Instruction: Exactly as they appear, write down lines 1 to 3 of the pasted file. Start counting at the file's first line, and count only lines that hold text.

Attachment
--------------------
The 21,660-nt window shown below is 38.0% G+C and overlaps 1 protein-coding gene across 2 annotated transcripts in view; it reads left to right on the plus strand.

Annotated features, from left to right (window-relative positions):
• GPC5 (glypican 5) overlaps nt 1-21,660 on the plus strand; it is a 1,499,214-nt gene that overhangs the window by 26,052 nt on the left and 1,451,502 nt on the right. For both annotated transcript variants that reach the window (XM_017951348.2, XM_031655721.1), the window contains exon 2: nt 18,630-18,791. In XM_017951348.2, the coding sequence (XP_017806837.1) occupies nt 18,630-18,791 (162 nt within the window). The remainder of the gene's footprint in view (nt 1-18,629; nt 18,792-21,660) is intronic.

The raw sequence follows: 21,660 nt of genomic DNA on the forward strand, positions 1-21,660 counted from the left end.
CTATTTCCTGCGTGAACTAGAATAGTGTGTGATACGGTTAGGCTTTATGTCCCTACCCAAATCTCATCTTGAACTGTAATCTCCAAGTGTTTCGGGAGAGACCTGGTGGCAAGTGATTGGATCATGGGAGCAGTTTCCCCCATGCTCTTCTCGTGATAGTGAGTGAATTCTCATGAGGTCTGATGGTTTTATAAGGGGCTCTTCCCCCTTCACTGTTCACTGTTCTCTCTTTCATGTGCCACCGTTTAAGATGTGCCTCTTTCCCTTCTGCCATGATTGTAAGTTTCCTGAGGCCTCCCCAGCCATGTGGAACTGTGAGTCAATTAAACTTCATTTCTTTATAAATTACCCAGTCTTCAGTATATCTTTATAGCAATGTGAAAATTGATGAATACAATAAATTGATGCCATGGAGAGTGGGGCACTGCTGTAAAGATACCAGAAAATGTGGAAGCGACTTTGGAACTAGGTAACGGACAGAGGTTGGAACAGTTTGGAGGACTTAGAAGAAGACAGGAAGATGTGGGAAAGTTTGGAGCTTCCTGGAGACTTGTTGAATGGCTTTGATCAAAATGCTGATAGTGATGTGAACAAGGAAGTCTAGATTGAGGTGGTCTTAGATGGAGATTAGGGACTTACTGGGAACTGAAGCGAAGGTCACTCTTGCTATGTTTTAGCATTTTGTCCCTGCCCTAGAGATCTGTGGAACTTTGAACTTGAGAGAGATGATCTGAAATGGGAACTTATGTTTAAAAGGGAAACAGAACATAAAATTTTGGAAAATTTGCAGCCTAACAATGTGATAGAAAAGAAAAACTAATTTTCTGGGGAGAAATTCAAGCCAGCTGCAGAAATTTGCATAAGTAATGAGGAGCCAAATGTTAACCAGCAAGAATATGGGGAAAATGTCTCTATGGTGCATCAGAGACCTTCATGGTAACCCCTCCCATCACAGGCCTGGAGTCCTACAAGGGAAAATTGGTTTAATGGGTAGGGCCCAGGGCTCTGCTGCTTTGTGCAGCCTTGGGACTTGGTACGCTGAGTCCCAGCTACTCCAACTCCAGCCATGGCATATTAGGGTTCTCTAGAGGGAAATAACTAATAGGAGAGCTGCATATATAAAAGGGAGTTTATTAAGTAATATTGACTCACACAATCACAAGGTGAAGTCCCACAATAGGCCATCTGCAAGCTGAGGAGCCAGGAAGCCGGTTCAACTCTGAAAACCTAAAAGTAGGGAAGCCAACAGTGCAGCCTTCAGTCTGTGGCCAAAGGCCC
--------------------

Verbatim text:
The 21,660-nt window shown below is 38.0% G+C and overlaps 1 protein-coding gene across 2 annotated transcripts in view; it reads left to right on the plus strand.

Annotated features, from left to right (window-relative positions):
• GPC5 (glypican 5) overlaps nt 1-21,660 on the plus strand; it is a 1,499,214-nt gene that overhangs the window by 26,052 nt on the left and 1,451,502 nt on the right. For both annotated transcript variants that reach the window (XM_017951348.2, XM_031655721.1), the window contains exon 2: nt 18,630-18,791. In XM_017951348.2, the coding sequence (XP_017806837.1) occupies nt 18,630-18,791 (162 nt within the window). The remainder of the gene's footprint in view (nt 1-18,629; nt 18,792-21,660) is intronic.